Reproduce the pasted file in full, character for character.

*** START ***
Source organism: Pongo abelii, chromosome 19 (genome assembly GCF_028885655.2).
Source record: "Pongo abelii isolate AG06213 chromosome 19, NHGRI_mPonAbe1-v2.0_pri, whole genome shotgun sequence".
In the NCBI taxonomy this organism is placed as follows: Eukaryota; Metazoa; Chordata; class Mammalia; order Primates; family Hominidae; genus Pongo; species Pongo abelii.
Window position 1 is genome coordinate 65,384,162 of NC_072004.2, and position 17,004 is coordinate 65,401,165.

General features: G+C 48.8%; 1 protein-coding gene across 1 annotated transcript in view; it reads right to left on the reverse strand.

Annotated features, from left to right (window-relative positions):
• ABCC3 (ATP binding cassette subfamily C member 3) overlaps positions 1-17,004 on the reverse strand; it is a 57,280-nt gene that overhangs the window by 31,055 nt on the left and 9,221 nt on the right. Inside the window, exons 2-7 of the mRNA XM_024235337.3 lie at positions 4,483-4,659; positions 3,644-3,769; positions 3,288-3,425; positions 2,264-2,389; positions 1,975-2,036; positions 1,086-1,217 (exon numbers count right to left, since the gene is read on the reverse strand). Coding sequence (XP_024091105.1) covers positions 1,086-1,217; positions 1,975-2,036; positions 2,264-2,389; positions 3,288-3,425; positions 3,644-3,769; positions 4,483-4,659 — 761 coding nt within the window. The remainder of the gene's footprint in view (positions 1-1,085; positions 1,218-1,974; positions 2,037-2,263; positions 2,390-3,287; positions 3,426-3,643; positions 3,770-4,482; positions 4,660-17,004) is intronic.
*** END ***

Source organism: Pongo abelii, chromosome 19 (genome assembly GCF_028885655.2).
Source record: "Pongo abelii isolate AG06213 chromosome 19, NHGRI_mPonAbe1-v2.0_pri, whole genome shotgun sequence".
In the NCBI taxonomy this organism is placed as follows: Eukaryota; Metazoa; Chordata; class Mammalia; order Primates; family Hominidae; genus Pongo; species Pongo abelii.
Window position 1 is genome coordinate 65,384,162 of NC_072004.2, and position 17,004 is coordinate 65,401,165.

General features: G+C 48.8%; 1 protein-coding gene across 1 annotated transcript in view; it reads right to left on the reverse strand.

Annotated features, from left to right (window-relative positions):
• ABCC3 (ATP binding cassette subfamily C member 3) overlaps positions 1-17,004 on the reverse strand; it is a 57,280-nt gene that overhangs the window by 31,055 nt on the left and 9,221 nt on the right. Inside the window, exons 2-7 of the mRNA XM_024235337.3 lie at positions 4,483-4,659; positions 3,644-3,769; positions 3,288-3,425; positions 2,264-2,389; positions 1,975-2,036; positions 1,086-1,217 (exon numbers count right to left, since the gene is read on the reverse strand). Coding sequence (XP_024091105.1) covers positions 1,086-1,217; positions 1,975-2,036; positions 2,264-2,389; positions 3,288-3,425; positions 3,644-3,769; positions 4,483-4,659 — 761 coding nt within the window. The remainder of the gene's footprint in view (positions 1-1,085; positions 1,218-1,974; positions 2,037-2,263; positions 2,390-3,287; positions 3,426-3,643; positions 3,770-4,482; positions 4,660-17,004) is intronic.